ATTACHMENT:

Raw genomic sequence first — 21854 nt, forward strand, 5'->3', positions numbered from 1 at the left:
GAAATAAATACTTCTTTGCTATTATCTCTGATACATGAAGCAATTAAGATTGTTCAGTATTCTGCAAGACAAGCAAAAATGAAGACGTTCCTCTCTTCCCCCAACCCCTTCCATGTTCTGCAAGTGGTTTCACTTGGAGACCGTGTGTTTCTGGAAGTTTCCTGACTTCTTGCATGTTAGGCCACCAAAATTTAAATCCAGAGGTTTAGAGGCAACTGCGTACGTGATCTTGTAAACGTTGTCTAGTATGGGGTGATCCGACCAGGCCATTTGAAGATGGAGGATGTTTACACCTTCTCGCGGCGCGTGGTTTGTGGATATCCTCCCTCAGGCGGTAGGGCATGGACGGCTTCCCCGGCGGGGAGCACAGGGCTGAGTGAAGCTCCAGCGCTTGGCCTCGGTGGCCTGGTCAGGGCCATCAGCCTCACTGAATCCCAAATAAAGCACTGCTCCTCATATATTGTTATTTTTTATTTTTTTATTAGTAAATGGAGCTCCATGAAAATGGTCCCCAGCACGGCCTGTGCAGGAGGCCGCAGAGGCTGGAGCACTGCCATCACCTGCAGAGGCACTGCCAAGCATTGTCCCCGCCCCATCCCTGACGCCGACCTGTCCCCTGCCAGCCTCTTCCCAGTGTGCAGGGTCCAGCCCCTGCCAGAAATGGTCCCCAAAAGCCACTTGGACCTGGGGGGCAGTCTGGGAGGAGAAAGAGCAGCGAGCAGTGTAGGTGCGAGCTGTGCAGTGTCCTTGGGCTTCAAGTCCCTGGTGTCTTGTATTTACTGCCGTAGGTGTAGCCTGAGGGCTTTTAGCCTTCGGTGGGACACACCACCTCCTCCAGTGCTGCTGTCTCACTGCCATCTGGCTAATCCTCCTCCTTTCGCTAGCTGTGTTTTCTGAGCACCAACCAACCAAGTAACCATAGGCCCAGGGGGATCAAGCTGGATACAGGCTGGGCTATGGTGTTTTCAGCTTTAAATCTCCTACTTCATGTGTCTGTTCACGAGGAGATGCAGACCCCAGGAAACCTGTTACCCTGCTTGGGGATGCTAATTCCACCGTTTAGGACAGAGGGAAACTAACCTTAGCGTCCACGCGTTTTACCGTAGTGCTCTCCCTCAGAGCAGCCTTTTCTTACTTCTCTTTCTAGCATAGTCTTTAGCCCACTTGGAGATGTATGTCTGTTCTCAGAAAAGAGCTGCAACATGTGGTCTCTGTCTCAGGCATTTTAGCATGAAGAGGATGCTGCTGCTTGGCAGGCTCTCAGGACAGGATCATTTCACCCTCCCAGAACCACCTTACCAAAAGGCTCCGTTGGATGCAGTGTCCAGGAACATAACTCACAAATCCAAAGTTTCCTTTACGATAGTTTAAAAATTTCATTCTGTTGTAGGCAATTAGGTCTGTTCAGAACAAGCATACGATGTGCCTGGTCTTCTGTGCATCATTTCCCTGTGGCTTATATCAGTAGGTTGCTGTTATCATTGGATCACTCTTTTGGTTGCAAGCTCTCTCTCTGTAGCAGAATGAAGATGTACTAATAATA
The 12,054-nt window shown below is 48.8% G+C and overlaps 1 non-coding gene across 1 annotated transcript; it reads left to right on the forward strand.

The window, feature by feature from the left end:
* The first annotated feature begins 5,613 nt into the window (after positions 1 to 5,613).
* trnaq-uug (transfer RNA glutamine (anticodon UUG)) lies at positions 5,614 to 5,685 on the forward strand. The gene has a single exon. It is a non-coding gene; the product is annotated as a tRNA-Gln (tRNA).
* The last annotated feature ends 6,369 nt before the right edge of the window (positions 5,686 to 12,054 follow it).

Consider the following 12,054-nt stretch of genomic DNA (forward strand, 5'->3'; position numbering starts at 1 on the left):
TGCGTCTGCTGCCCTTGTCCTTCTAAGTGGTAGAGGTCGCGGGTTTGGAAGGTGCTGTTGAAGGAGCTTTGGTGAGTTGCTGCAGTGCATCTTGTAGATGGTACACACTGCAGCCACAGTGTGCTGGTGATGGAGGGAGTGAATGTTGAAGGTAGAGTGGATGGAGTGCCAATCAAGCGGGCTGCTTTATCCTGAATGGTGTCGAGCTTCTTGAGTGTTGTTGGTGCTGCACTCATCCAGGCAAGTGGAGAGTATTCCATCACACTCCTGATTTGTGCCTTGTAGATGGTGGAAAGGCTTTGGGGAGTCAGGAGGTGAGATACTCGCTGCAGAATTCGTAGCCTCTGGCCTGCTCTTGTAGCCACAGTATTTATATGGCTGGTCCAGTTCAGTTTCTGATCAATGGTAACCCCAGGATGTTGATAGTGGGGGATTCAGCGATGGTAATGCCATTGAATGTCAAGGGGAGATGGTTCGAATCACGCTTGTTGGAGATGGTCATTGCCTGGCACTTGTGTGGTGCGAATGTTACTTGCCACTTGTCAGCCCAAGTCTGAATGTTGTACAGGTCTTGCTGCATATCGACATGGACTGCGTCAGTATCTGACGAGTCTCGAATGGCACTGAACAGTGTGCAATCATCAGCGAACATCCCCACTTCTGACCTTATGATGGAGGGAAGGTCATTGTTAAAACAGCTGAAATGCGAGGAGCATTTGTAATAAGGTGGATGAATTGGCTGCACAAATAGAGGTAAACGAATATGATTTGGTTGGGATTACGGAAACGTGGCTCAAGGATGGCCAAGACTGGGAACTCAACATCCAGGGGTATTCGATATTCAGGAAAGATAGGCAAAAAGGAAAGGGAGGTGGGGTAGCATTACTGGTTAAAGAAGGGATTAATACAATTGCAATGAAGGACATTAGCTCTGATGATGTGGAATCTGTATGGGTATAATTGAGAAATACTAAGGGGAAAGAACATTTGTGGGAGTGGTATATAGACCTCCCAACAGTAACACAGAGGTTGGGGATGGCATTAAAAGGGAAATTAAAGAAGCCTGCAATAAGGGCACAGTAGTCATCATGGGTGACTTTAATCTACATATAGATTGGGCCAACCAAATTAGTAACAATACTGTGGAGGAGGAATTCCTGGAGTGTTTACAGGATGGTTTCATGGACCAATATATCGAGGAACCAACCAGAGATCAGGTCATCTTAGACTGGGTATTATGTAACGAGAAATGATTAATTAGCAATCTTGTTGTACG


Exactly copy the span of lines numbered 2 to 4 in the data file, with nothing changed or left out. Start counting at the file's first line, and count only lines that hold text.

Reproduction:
GAAATAAATACTTCTTTGCTATTATCTCTGATACATGAAGCAATTAAGATTGTTCAGTATTCTGCAAGACAAGCAAAAATGAAGACGTTCCTCTCTTCCCCCAACCCCTTCCATGTTCTGCAAGTGGTTTCACTTGGAGACCGTGTGTTTCTGGAAGTTTCCTGACTTCTTGCATGTTAGGCCACCAAAATTTAAATCCAGAGGTTTAGAGGCAACTGCGTACGTGATCTTGTAAACGTTGTCTAGTATGGGGTGATCCGACCAGGCCATTTGAAGATGGAGGATGTTTACACCTTCTCGCGGCGCGTGGTTTGTGGATATCCTCCCTCAGGCGGTAGGGCATGGACGGCTTCCCCGGCGGGGAGCACAGGGCTGAGTGAAGCTCCAGCGCTTGGCCTCGGTGGCCTGGTCAGGGCCATCAGCCTCACTGAATCCCAAATAAAGCACTGCTCCTCATATATTGTTATTTTTTATTTTTTTATTAGTAAATGGAGCTCCATGAAAATGGTCCCCAGCACGGCCTGTGCAGGAGGCCGCAGAGGCTGGAGCACTGCCATCACCTGCAGAGGCACTGCCAAGCATTGTCCCCGCCCCATCCCTGACGCCGACCTGTCCCCTGCCAGCCTCTTCCCAGTGTGCAGGGTCCAGCCCCTGCCAGAAATGGTCCCCAAAAGCCACTTGGACCTGGGGGGCAGTCTGGGAGGAGAAAGAGCAGCGAGCAGTGTAGGTGCGAGCTGTGCAGTGTCCTTGGGCTTCAAGTCCCTGGTGTCTTGTATTTACTGCCGTAGGTGTAGCCTGAGGGCTTTTAGCCTTCGGTGGGACACACCACCTCCTCCAGTGCTGCTGTCTCACTGCCATCTGGCTAATCCTCCTCCTTTCGCTAGCTGTGTTTTCTGAGCACCAACCAACCAAGTAACCATAGGCCCAGGGGGATCAAGCTGGATACAGGCTGGGCTATGGTGTTTTCAGCTTTAAATCTCCTACTTCATGTGTCTGTTCACGAGGAGATGCAGACCCCAGGAAACCTGTTACCCTGCTTGGGGATGCTAATTCCACCGTTTAGGACAGAGGGAAACTAACCTTAGCGTCCACGCGTTTTACCGTAGTGCTCTCCCTCAGAGCAGCCTTTTCTTACTTCTCTTTCTAGCATAGTCTTTAGCCCACTTGGAGATGTATGTCTGTTCTCAGAAAAGAGCTGCAACATGTGGTCTCTGTCTCAGGCATTTTAGCATGAAGAGGATGCTGCTGCTTGGCAGGCTCTCAGGACAGGATCATTTCACCCTCCCAGAACCACCTTACCAAAAGGCTCCGTTGGATGCAGTGTCCAGGAACATAACTCACAAATCCAAAGTTTCCTTTACGATAGTTTAAAAATTTCATTCTGTTGTAGGCAATTAGGTCTGTTCAGAACAAGCATACGATGTGCCTGGTCTTCTGTGCATCATTTCCCTGTGGCTTATATCAGTAGGTTGCTGTTATCATTGGATCACTCTTTTGGTTGCAAGCTCTCTCTCTGTAGCAGAATGAAGATGTACTAATAATA
The 12,054-nt window shown below is 48.8% G+C and overlaps 1 non-coding gene across 1 annotated transcript; it reads left to right on the forward strand.

The window, feature by feature from the left end: